Fireplaces are an important subset of this. Too often, these are installed in boxed-out framing areas. The fireplace insert itself is often housed in an area that has walls that are open to the exterior walls and a lid that opens, with a vent running out through the roof. It’s critical that builders follow the vent, which sometimes passes from the conditioned space into the attic through a very large framing opening.
The best way to handle the insert is to house it in its own chamber, seal it off with drywall and sheathing before final drywall, and use the appropriate vent, sealed with fire-rated caulk. When the walls of this home are drywalled, only the face of the fireplace will be visible (in other words, it will look like a fireplace, not a woodstove).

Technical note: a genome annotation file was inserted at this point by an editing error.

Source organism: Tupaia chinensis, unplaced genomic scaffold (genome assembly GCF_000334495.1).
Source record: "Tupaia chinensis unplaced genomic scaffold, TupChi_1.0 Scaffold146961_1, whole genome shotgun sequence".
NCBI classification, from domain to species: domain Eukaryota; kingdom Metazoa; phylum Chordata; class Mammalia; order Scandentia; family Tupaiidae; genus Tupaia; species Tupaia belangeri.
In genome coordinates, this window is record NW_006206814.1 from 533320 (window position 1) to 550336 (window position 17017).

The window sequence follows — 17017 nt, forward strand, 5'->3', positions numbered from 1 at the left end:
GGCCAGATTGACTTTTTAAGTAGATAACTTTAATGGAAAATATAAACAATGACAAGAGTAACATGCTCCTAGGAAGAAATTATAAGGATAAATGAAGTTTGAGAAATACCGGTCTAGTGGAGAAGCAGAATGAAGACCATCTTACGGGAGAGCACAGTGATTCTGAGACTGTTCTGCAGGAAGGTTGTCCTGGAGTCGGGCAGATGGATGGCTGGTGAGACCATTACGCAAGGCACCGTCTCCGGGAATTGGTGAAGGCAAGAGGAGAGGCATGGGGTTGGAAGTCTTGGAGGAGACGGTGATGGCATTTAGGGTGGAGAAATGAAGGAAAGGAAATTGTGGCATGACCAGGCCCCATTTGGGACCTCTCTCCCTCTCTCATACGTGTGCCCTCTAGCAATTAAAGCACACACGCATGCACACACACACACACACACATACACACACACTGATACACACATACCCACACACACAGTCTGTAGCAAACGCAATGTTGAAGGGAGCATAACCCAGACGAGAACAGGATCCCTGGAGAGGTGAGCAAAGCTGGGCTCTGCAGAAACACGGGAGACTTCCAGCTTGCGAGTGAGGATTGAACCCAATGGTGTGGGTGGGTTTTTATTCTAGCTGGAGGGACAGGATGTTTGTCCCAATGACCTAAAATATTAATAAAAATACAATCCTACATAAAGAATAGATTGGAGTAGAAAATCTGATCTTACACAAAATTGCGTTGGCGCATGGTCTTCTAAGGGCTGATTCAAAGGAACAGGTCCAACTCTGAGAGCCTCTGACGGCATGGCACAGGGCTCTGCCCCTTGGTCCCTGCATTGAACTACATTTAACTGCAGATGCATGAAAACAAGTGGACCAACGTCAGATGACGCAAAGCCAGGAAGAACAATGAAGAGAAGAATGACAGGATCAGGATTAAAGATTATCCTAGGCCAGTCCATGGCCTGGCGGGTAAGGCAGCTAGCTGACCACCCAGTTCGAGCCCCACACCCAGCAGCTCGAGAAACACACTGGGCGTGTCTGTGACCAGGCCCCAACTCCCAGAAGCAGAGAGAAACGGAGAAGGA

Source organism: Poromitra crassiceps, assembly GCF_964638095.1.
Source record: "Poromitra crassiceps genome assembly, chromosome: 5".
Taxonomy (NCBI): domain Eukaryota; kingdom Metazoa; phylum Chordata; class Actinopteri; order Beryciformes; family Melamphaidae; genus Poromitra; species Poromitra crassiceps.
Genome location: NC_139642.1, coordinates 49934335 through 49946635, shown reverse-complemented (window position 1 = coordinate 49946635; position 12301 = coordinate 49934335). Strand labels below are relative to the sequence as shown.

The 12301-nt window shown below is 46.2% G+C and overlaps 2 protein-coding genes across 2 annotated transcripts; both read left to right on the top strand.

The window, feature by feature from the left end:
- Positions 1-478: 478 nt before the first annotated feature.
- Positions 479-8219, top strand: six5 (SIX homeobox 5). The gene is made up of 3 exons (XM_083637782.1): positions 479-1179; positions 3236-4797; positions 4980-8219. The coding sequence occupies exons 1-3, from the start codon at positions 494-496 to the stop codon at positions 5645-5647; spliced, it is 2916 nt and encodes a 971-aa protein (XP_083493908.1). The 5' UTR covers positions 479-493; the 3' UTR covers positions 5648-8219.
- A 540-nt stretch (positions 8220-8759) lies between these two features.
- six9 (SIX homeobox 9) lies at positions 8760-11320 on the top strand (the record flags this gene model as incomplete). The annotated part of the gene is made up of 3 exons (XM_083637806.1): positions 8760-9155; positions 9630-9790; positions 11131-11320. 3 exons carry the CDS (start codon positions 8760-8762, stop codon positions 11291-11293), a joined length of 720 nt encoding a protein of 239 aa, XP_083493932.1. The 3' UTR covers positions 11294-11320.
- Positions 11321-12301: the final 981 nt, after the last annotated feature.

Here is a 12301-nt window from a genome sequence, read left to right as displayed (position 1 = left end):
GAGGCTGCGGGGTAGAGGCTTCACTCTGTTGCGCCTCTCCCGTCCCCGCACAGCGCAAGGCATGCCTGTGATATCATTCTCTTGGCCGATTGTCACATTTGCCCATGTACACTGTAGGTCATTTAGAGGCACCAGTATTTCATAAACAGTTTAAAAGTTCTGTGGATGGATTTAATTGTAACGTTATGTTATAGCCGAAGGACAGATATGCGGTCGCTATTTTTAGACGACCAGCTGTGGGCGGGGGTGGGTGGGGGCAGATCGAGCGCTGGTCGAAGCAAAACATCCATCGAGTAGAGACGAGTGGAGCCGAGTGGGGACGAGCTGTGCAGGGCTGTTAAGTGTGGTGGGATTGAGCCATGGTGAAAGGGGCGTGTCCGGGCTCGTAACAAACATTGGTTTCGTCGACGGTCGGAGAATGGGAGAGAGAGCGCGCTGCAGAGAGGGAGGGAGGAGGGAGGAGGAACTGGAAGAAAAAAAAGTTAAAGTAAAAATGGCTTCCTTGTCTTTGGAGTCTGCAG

Here is an important addendum related to combustion appliances and fireplaces: If you are working with a home-performance contractor for your blower-door testing, you are likely in good hands and will be guided on accommodating any natural-draft combustion appliances. (Note: For a good reference on home performance contracting, see Measured Home Performance. This site is published in California but applies broadly to all states. In particular, the videos and PDF of the book by Rick Chitwood and Lew Harriman are invaluable resources.) Best practice by far in any home is to install direct-vent, sealed combustion appliances. However, if you’re making a budget choice not to use sealed-combustion equipment, and you’re not working with a home-performance contractor, beware: A combustion appliance that is starved for air can backdraft, drawing carbon monoxide down the chimney. This is one of those no-joke matters; it can end in the death of an occupant, and no builder wants to face that.